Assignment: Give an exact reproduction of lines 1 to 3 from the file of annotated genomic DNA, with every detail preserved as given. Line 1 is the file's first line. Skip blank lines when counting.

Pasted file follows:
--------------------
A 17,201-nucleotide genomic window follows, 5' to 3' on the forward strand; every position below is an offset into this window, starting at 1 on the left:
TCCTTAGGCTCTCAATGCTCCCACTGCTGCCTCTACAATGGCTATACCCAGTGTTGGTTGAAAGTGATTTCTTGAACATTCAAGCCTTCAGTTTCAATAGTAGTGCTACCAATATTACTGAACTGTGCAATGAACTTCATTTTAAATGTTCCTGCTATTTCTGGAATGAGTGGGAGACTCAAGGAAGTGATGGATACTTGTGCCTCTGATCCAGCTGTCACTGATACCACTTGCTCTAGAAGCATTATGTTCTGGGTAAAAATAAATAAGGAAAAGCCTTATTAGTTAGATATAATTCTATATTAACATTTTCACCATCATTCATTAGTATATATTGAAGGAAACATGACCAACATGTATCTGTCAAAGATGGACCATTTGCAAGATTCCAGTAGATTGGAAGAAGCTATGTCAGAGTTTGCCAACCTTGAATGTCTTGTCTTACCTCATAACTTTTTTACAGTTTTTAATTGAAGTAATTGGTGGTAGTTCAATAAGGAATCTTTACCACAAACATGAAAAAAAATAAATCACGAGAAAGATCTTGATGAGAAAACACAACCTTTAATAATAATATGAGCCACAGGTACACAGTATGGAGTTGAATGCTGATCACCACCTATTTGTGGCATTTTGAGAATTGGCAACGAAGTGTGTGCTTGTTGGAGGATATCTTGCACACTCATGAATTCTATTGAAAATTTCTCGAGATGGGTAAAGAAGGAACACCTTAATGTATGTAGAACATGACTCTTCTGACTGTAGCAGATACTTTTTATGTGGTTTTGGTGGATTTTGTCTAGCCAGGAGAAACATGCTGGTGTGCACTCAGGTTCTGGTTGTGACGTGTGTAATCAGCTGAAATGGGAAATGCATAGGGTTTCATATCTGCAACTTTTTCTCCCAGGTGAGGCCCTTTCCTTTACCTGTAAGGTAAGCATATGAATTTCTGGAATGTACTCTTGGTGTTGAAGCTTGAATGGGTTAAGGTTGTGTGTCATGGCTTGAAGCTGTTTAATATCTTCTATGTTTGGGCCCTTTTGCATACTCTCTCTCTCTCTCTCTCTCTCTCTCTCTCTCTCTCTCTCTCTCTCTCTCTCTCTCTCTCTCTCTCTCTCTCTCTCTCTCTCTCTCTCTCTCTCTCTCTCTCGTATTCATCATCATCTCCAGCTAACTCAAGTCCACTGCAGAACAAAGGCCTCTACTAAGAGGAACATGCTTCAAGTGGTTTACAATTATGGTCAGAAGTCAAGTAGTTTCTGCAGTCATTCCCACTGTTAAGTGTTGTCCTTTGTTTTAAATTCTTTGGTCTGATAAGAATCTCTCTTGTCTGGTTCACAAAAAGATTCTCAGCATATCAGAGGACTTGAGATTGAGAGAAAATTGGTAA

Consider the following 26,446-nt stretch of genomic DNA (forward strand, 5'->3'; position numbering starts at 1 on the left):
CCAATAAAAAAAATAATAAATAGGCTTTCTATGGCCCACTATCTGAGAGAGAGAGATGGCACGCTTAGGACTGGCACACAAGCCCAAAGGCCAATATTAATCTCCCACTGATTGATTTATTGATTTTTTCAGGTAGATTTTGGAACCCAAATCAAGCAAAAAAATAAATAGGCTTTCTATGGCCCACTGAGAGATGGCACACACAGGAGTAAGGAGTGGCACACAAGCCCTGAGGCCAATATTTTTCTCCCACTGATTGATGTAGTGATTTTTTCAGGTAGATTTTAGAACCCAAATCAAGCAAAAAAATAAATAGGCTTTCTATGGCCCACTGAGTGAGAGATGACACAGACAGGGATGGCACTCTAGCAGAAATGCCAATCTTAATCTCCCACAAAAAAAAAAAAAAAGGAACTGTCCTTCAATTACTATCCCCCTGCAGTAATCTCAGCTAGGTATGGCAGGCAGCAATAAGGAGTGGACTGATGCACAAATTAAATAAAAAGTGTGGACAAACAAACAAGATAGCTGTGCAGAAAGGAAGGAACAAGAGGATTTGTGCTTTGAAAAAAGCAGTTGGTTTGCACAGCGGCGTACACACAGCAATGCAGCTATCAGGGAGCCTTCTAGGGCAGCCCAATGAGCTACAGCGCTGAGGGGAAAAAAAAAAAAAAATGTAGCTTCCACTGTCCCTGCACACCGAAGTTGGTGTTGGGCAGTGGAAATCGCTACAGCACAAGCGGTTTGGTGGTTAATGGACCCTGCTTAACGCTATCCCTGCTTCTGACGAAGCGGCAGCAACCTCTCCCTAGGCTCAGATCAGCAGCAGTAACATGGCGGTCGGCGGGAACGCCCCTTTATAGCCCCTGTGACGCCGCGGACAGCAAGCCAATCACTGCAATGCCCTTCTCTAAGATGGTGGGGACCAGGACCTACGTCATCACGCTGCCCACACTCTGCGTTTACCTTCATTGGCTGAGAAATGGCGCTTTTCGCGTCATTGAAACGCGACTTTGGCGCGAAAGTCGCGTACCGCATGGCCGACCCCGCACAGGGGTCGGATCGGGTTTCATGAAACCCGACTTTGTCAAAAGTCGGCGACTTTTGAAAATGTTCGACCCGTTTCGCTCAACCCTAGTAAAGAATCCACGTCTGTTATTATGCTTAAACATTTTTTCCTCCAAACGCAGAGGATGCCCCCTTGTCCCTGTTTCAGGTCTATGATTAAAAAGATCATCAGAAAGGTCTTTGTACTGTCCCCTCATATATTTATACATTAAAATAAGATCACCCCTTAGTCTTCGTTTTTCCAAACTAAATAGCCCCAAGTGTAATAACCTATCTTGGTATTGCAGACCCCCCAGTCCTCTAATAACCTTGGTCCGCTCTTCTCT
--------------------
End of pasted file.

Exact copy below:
A 17,201-nucleotide genomic window follows, 5' to 3' on the forward strand; every position below is an offset into this window, starting at 1 on the left:
TCCTTAGGCTCTCAATGCTCCCACTGCTGCCTCTACAATGGCTATACCCAGTGTTGGTTGAAAGTGATTTCTTGAACATTCAAGCCTTCAGTTTCAATAGTAGTGCTACCAATATTACTGAACTGTGCAATGAACTTCATTTTAAATGTTCCTGCTATTTCTGGAATGAGTGGGAGACTCAAGGAAGTGATGGATACTTGTGCCTCTGATCCAGCTGTCACTGATACCACTTGCTCTAGAAGCATTATGTTCTGGGTAAAAATAAATAAGGAAAAGCCTTATTAGTTAGATATAATTCTATATTAACATTTTCACCATCATTCATTAGTATATATTGAAGGAAACATGACCAACATGTATCTGTCAAAGATGGACCATTTGCAAGATTCCAGTAGATTGGAAGAAGCTATGTCAGAGTTTGCCAACCTTGAATGTCTTGTCTTACCTCATAACTTTTTTACAGTTTTTAATTGAAGTAATTGGTGGTAGTTCAATAAGGAATCTTTACCACAAACATGAAAAAAAATAAATCACGAGAAAGATCTTGATGAGAAAACACAACCTTTAATAATAATATGAGCCACAGGTACACAGTATGGAGTTGAATGCTGATCACCACCTATTTGTGGCATTTTGAGAATTGGCAACGAAGTGTGTGCTTGTTGGAGGATATCTTGCACACTCATGAATTCTATTGAAAATTTCTCGAGATGGGTAAAGAAGGAACACCTTAATGTATGTAGAACATGACTCTTCTGACTGTAGCAGATACTTTTTATGTGGTTTTGGTGGATTTTGTCTAGCCAGGAGAAACATGCTGGTGTGCACTCAGGTTCTGGTTGTGACGTGTGTAATCAGCTGAAATGGGAAATGCATAGGGTTTCATATCTGCAACTTTTTCTCCCAGGTGAGGCCCTTTCCTTTACCTGTAAGGTAAGCATATGAATTTCTGGAATGTACTCTTGGTGTTGAAGCTTGAATGGGTTAAGGTTGTGTGTCATGGCTTGAAGCTGTTTAATATCTTCTATGTTTGGGCCCTTTTGCATACTCTCTCTCTCTCTCTCTCTCTCTCTCTCTCTCTCTCTCTCTCTCTCTCTCTCTCTCTCTCTCTCTCTCTCTCTCTCTCTCTCTCTCTCTCTCTCTCTCTCTCGTATTCATCATCATCTCCAGCTAACTCAAGTCCACTGCAGAACAAAGGCCTCTACTAAGAGGAACATGCTTCAAGTGGTTTACAATTATGGTCAGAAGTCAAGTAGTTTCTGCAGTCATTCCCACTGTTAAGTGTTGTCCTTTGTTTTAAATTCTTTGGTCTGATAAGAATCTCTCTTGTCTGGTTCACAAAAAGATTCTCAGCATATCAGAGGACTTGAGATTGAGAGAAAATTGGTAA

Consider the following 26,446-nt stretch of genomic DNA (forward strand, 5'->3'; position numbering starts at 1 on the left):